Amazon EKS Construct Library



This API may emit warnings. Backward compatibility is not guaranteed.

**This module is available for backwards compatibility purposes only (details). It will no longer be released with the CDK starting March 1st, 2020. See [issue

5544]( for upgrade instructions.**

This construct library allows you to define Amazon Elastic Container Service for Kubernetes (EKS) clusters programmatically. This library also supports programmatically defining Kubernetes resource manifests within EKS clusters.

This example defines an Amazon EKS cluster with the following configuration:

  • 2x m5.large instances (this instance type suits most common use-cases, and is good value for money)

  • Dedicated VPC with default configuration (see ec2.Vpc)

  • A Kubernetes pod with a container based on the paulbouwer/hello-kubernetes image.

cluster = eks.Cluster(self, "hello-eks")

cluster.add_resource("mypod", {
    "api_version": "v1",
    "kind": "Pod",
    "metadata": {"name": "mypod"},
    "spec": {
        "containers": [{
            "name": "hello",
            "image": "paulbouwer/hello-kubernetes:1.5",
            "ports": [{"container_port": 8080}]

Here is a complete sample.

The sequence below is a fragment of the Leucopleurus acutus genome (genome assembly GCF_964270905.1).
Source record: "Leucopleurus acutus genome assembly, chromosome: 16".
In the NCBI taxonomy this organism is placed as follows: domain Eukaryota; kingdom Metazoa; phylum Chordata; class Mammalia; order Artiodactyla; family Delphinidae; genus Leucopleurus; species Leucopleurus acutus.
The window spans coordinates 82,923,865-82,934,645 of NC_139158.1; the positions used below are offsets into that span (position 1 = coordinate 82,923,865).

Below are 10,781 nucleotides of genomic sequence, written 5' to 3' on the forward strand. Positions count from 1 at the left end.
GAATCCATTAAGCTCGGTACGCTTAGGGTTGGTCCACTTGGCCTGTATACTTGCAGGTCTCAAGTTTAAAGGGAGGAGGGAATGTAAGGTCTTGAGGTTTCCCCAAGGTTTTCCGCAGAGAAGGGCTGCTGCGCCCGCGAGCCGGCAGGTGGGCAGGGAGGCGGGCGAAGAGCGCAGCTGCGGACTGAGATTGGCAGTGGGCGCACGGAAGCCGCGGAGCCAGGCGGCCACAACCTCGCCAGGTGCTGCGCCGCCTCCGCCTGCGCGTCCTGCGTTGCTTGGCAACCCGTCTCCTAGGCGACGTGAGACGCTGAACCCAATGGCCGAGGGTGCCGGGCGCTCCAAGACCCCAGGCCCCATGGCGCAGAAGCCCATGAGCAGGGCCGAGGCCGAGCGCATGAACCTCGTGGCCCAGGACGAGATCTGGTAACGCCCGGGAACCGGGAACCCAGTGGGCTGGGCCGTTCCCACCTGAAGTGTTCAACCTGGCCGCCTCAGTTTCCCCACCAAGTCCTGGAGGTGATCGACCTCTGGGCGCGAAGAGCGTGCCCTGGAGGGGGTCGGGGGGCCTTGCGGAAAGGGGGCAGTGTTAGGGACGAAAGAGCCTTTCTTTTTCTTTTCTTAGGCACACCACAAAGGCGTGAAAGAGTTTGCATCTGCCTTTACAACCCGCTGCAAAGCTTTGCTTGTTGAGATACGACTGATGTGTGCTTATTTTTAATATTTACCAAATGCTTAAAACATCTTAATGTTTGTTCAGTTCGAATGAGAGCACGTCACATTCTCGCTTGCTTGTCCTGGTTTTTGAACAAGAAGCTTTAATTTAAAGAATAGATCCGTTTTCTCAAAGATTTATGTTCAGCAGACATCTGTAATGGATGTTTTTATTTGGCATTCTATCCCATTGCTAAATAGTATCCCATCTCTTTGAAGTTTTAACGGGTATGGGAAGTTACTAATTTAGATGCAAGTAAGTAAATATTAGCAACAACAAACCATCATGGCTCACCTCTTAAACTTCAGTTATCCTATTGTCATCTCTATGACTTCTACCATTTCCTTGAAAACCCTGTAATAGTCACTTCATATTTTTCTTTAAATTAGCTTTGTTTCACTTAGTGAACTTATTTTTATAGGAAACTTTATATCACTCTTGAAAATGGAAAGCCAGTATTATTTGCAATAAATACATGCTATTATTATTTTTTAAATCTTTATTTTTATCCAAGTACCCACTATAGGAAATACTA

By default, eks.Cluster is created with x2 m5.large instances.

eks.Cluster(self, "cluster-two-m5-large")

The quantity and instance type for the default capacity can be specified through the defaultCapacity and defaultCapacityInstance props:

eks.Cluster(self, "cluster",

To disable the default capacity, simply set defaultCapacity to 0:

eks.Cluster(self, "cluster-with-no-capacity", default_capacity=0)

The cluster.defaultCapacity property will reference the AutoScalingGroup resource for the default capacity. It will be undefined if defaultCapacity is set to 0:

cluster = eks.Cluster(self, "my-cluster")

You can add customized capacity through cluster.addCapacity() or cluster.addAutoScalingGroup():

# cluster: eks.Cluster


Spot Capacity

If spotPrice is specified, the capacity will be purchased from spot instances:

# cluster: eks.Cluster


Spot instance nodes will be labeled with lifecycle=Ec2Spot and tainted with PreferNoSchedule.